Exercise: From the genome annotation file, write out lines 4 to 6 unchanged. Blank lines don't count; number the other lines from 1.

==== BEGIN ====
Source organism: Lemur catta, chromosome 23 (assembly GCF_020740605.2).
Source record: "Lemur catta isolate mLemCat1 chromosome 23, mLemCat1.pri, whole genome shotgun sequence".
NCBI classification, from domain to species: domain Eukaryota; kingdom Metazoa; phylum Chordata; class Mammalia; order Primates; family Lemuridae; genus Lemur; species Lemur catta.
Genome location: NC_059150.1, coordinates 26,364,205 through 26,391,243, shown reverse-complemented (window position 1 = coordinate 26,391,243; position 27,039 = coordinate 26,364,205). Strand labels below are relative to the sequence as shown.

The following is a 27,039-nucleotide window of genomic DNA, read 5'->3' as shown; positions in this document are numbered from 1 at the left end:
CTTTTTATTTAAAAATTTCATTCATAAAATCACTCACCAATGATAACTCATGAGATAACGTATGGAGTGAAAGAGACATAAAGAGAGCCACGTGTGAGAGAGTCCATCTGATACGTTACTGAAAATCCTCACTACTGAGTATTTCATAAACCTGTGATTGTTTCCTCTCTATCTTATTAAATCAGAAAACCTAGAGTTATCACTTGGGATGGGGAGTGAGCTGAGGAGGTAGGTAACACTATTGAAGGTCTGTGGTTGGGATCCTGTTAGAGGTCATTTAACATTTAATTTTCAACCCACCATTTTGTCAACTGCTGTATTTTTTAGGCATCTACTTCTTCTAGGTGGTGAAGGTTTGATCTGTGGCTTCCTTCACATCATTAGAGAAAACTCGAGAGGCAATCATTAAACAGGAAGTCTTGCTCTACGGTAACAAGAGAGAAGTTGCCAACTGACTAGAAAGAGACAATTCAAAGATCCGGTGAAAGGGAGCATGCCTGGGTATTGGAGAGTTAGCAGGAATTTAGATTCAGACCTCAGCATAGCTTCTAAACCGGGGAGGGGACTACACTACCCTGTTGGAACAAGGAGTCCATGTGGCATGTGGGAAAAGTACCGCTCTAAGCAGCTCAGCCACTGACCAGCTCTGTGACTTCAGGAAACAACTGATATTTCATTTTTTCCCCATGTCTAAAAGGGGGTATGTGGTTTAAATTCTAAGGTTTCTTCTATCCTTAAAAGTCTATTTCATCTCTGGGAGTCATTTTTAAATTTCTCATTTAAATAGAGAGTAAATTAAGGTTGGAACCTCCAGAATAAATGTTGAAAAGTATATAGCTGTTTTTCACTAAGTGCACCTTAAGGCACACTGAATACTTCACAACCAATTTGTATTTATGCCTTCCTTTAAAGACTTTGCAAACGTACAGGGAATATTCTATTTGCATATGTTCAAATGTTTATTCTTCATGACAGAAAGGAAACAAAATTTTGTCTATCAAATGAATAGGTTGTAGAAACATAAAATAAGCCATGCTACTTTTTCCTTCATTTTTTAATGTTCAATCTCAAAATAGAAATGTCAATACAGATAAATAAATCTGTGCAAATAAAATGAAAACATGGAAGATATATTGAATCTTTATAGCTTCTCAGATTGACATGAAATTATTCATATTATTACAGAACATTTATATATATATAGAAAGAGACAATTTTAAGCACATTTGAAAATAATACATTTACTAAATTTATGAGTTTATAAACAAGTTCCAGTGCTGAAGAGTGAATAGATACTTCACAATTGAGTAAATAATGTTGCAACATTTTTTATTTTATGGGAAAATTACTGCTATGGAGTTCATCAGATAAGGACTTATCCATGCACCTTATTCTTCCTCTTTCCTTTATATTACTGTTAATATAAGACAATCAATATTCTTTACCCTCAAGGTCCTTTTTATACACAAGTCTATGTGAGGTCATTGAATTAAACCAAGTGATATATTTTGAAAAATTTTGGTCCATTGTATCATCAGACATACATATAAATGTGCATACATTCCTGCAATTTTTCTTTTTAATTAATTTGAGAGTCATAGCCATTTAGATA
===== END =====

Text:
Genome location: NC_059150.1, coordinates 26,364,205 through 26,391,243, shown reverse-complemented (window position 1 = coordinate 26,391,243; position 27,039 = coordinate 26,364,205). Strand labels below are relative to the sequence as shown.

The following is a 27,039-nucleotide window of genomic DNA, read 5'->3' as shown; positions in this document are numbered from 1 at the left end:
CTTTTTATTTAAAAATTTCATTCATAAAATCACTCACCAATGATAACTCATGAGATAACGTATGGAGTGAAAGAGACATAAAGAGAGCCACGTGTGAGAGAGTCCATCTGATACGTTACTGAAAATCCTCACTACTGAGTATTTCATAAACCTGTGATTGTTTCCTCTCTATCTTATTAAATCAGAAAACCTAGAGTTATCACTTGGGATGGGGAGTGAGCTGAGGAGGTAGGTAACACTATTGAAGGTCTGTGGTTGGGATCCTGTTAGAGGTCATTTAACATTTAATTTTCAACCCACCATTTTGTCAACTGCTGTATTTTTTAGGCATCTACTTCTTCTAGGTGGTGAAGGTTTGATCTGTGGCTTCCTTCACATCATTAGAGAAAACTCGAGAGGCAATCATTAAACAGGAAGTCTTGCTCTACGGTAACAAGAGAGAAGTTGCCAACTGACTAGAAAGAGACAATTCAAAGATCCGGTGAAAGGGAGCATGCCTGGGTATTGGAGAGTTAGCAGGAATTTAGATTCAGACCTCAGCATAGCTTCTAAACCGGGGAGGGGACTACACTACCCTGTTGGAACAAGGAGTCCATGTGGCATGTGGGAAAAGTACCGCTCTAAGCAGCTCAGCCACTGACCAGCTCTGTGACTTCAGGAAACAACTGATATTTCATTTTTTCCCCATGTCTAAAAGGGGGTATGTGGTTTAAATTCTAAGGTTTCTTCTATCCTTAAAAGTCTATTTCATCTCTGGGAGTCATTTTTAAATTTCTCATTTAAATAGAGAGTAAATTAAGGTTGGAACCTCCAGAATAAATGTTGAAAAGTATATAGCTGTTTTTCACTAAGTGCACCTTAAGGCACACTGAATACTTCACAACCAATTTGTATTTATGCCTTCCTTTAAAGACTTTGCAAACGTACAGGGAATATTCTATTTGCATATGTTCAAATGTTTATTCTTCATGACAGAAAGGAAACAAAATTTTGTCTATCAAATGAATAGGTTGTAGAAACATAAAATAAGCCATGCTACTTTTTCCTTCATTTTTTAATGTTCAATCTCAAAATAGAAATGTCAATACAGATAAATAAATCTGTGCAAATAAAATGAAAACATGGAAGATATATTGAATCTTTATAGCTTCTCAGATTGACATGAAATTATTCATATTATTACAGAACATTTATATATATATAGAAAGAGACAATTTTAAGCACATTTGAAAATAATACATTTACTAAATTTATGAGTTTATAAACAAGTTCCAGTGCTGAAGAGTGAATAGATACTTCACAATTGAGTAAATAATGTTGCAACATTTTTTATTTTATGGGAAAATTACTGCTATGGAGTTCATCAGATAAGGACTTATCCATGCACCTTATTCTTCCTCTTTCCTTTATATTACTGTTAATATAAGACAATCAATATTCTTTACCCTCAAGGTCCTTTTTATACACAAGTCTATGTGAGGTCATTGAATTAAACCAAGTGATATATTTTGAAAAATTTTGGTCCATTGTATCATCAGACATACATATAAATGTGCATACATTCCTGCAATTTTTCTTTTTAATTAATTTGAGAGTCATAGCCATTTAGATA